4)For the following pairs (b, a) find y and x such that by + ax = d where d = GCD(a, b).

b)(b, a) = (18 - 16i, 7 - 2i) in the ring \(\displaystyle \mathbb{Z}\)

I started by dividing

\(\displaystyle \dfrac{18-16i}{7-2i}=\dfrac{158}{53}-\dfrac{76i}{53}\)

I then rounded each of these values to the nearest Gaussian integer to get 3 - i

\(\displaystyle (3-i)(7-2i)=19-13i \implies 18-16i=(3-i)(7-2i)-(1+3i)\)

That gives me the quotient and remainder to "feed" to the next round of division

\(\displaystyle \dfrac{7-2i}{-1-3i}=\dfrac{-1}{10}+\dfrac{23i}{10}\)

Rounding these values again gives me 0 + 2i

\(\displaystyle (0+2i)(-1-3i)=6-2i \implies 7-2i=(0+2i)(-1-3i)+1\)

Got another quotient and non-zero remainder, so I go again

\(\displaystyle \dfrac{-1-3i}{1}=1(-1-3i)+0\)

The remainder is zero, so I stop here. But now I have to build back up, to figure out what x and y are. I tried using the matrix method, but it fell apart:

\(\displaystyle \begin{pmatrix}1&1\\ 1&0\end{pmatrix} \cdot \begin{pmatrix}2i&1\\ 1&0\end{pmatrix} \cdot \begin{pmatrix}3-i&1\\ 1&0\end{pmatrix} \cdot \begin{pmatrix}0\\ 1\end{pmatrix} = \begin{pmatrix}1+2i\\ \:2i\end{pmatrix}\)

Ought to give me my values for x and y, but it's wrong for some reason.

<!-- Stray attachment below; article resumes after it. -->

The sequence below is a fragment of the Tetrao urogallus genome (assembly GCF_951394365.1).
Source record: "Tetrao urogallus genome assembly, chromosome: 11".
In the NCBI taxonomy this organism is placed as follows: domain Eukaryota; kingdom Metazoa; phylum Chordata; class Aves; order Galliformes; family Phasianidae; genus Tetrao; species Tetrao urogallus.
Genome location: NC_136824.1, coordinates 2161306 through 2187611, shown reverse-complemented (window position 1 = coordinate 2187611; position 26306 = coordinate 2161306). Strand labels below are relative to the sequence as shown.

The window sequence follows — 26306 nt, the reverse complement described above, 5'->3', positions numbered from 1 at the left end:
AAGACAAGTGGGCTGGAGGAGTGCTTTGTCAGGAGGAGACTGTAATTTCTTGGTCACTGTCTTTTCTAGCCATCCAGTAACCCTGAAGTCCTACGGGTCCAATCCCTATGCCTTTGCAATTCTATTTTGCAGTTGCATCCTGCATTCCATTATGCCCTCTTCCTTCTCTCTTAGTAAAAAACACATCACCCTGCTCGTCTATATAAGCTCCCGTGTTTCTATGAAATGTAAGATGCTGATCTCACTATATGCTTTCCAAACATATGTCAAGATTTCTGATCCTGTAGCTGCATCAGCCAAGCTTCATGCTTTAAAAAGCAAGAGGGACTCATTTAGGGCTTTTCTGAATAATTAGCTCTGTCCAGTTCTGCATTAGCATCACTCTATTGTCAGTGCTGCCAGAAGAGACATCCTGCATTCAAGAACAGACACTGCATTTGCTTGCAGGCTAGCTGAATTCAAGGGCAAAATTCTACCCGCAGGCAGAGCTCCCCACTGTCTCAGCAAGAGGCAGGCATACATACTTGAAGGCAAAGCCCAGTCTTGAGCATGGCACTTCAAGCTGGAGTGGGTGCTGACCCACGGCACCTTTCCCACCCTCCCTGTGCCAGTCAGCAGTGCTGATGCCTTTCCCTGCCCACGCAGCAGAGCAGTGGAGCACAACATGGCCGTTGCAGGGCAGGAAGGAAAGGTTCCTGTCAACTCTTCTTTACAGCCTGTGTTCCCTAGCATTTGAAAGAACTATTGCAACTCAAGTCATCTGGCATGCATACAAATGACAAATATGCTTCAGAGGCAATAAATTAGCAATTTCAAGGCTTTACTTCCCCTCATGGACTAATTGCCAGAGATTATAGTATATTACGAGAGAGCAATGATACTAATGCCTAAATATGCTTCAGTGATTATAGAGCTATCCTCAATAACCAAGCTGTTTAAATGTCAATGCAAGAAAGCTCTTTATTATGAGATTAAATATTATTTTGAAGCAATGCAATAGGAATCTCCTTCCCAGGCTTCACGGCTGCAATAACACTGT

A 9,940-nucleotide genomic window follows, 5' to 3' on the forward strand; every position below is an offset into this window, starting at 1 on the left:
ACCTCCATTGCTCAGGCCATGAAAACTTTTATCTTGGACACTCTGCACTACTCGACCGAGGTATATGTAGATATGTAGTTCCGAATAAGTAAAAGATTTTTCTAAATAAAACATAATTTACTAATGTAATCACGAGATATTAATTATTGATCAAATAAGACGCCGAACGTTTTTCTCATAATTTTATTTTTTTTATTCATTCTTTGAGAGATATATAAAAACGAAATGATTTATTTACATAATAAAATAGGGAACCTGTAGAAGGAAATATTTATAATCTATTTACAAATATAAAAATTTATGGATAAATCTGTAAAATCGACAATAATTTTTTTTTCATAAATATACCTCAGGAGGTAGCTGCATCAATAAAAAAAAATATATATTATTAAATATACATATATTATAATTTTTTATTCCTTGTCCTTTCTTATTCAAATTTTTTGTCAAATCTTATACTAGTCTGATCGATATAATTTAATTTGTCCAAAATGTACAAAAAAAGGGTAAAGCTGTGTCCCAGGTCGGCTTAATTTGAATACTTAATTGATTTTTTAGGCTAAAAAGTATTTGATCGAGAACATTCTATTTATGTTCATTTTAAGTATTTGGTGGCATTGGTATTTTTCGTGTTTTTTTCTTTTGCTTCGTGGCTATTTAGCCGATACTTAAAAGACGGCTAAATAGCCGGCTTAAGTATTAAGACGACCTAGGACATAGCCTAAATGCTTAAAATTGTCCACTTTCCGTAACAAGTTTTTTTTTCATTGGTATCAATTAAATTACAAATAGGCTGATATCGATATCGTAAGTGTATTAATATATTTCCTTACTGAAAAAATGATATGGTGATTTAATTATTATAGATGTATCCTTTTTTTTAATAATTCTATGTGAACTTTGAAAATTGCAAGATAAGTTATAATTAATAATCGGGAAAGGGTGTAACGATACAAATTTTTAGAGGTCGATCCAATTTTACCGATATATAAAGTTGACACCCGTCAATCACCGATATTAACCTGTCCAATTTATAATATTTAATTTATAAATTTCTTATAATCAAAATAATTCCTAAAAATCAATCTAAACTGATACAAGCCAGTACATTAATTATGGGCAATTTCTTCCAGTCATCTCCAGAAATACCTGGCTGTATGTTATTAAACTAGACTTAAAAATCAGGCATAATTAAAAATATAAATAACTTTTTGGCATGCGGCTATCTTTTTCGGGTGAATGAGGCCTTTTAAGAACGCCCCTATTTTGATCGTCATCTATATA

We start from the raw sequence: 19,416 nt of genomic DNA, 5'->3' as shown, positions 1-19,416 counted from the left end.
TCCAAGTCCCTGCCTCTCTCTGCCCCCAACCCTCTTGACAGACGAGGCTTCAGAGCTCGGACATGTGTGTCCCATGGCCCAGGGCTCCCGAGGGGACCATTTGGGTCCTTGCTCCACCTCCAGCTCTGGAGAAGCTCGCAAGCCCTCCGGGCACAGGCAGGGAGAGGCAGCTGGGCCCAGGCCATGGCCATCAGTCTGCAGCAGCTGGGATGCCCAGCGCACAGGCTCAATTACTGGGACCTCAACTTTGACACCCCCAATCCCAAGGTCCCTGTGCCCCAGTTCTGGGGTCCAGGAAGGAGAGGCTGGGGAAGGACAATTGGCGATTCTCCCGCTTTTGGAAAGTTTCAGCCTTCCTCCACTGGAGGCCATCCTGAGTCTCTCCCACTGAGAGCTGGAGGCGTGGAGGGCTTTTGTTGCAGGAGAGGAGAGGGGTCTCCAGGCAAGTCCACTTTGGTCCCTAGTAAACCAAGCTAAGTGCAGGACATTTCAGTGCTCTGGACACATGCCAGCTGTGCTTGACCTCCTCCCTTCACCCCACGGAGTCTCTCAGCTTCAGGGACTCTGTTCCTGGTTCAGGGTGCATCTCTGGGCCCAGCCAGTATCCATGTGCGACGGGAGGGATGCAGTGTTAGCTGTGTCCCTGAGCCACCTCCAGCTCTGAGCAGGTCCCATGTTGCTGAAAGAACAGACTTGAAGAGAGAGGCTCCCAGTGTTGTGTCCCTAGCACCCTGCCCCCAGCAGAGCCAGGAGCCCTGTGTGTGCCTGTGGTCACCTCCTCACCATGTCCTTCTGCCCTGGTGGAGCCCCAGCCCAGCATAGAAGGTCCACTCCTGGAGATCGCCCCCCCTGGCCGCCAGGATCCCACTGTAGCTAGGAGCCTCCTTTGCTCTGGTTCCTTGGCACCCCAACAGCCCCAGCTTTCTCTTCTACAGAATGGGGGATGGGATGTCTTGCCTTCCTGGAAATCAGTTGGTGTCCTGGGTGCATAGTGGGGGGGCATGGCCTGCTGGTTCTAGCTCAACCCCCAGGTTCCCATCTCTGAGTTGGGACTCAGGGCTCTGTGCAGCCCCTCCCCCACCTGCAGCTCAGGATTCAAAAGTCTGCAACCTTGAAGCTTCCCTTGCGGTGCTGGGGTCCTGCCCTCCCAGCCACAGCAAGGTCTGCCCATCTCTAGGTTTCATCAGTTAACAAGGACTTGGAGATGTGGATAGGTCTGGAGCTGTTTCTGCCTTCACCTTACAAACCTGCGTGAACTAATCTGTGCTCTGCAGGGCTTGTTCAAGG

\(\displaystyle (1+2i)(18-16i)+(2i)(7-2i)=54+34i\)

Instead of giving me the GCD(18-16i, 7-2i) = 1.

Every step I did matches up nicely with the in-class examples we worked... only the end result is wrong for this problem. The only thing I can maybe think of is that the examples we worked all involved only real numbers. Does this method just not work for complex numbers, or something? Any help or insight would be greatly appreciated.

I started by dividing

\(\displaystyle \dfrac{18-16i}{7-2i}=\dfrac{158}{53}-\dfrac{76i}{53}\)

I then rounded each of these values to the nearest Gaussian integer to get 3 - i

\(\displaystyle (3-i)(7-2i)=19-13i \implies 18-16i=(3-i)(7-2i)-(1+3i)\)

That gives me the quotient and remainder to "feed" to the next round of division

\(\displaystyle \dfrac{7-2i}{-1-3i}=\dfrac{-1}{10}+\dfrac{23i}{10}\)

Rounding these values again gives me 0 + 2i

\(\displaystyle (0+2i)(-1-3i)=6-2i \implies 7-2i=(0+2i)(-1-3i)+1\)

Got another quotient and non-zero remainder, so I go again

\(\displaystyle \dfrac{-1-3i}{1}=1(-1-3i)+0\)

The remainder is zero, so I stop here. But now I have to build back up, to figure out what x and y are. I tried using the matrix method, but it fell apart:

\(\displaystyle \begin{pmatrix}1&1\\ 1&0\end{pmatrix} \cdot \begin{pmatrix}2i&1\\ 1&0\end{pmatrix} \cdot \begin{pmatrix}3-i&1\\ 1&0\end{pmatrix} \cdot \begin{pmatrix}0\\ 1\end{pmatrix} = \begin{pmatrix}1+2i\\ \:2i\end{pmatrix}\)

Ought to give me my values for x and y, but it's wrong for some reason.

\(\displaystyle (1+2i)(18-16i)+(2i)(7-2i)=54+34i\)

Instead of giving me the GCD(18-16i, 7-2i) = 1.

Every step I did matches up nicely with the in-class examples we worked... only the end result is wrong for this problem. The only thing I can maybe think of is that the examples we worked all involved only real numbers. Does this method just not work for complex numbers, or something? Any help or insight would be greatly appreciated.